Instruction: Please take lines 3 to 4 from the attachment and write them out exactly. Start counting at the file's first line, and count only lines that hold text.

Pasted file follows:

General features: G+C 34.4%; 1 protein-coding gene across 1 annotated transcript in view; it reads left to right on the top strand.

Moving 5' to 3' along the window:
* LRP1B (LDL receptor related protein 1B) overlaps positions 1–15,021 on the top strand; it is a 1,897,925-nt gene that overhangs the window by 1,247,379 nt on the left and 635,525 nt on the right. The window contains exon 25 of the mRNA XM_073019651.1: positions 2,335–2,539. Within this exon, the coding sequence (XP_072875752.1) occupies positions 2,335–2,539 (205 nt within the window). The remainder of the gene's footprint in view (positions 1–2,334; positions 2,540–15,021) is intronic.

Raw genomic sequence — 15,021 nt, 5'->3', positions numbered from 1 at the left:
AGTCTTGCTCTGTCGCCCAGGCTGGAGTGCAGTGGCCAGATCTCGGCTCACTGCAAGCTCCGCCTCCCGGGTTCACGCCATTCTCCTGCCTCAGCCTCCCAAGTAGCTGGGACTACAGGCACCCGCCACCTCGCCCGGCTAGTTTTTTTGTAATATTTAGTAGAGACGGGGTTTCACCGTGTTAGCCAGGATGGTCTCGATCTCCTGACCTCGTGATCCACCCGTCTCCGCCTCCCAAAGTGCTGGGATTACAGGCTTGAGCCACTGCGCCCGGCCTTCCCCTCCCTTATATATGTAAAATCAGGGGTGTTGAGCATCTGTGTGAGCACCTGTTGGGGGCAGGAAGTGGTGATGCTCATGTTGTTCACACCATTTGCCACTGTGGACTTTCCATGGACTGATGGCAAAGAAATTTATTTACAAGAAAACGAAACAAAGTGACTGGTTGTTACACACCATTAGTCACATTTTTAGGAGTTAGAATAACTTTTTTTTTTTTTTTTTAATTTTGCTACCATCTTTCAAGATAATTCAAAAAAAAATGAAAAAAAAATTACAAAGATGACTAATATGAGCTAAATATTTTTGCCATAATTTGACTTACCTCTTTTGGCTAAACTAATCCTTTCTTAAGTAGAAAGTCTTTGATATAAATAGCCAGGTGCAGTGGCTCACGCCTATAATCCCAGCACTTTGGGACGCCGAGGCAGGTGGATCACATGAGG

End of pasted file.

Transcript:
* LRP1B (LDL receptor related protein 1B) overlaps positions 1–15,021 on the top strand; it is a 1,897,925-nt gene that overhangs the window by 1,247,379 nt on the left and 635,525 nt on the right. The window contains exon 25 of the mRNA XM_073019651.1: positions 2,335–2,539. Within this exon, the coding sequence (XP_072875752.1) occupies positions 2,335–2,539 (205 nt within the window). The remainder of the gene's footprint in view (positions 1–2,334; positions 2,540–15,021) is intronic.

Raw genomic sequence — 15,021 nt, 5'->3', positions numbered from 1 at the left: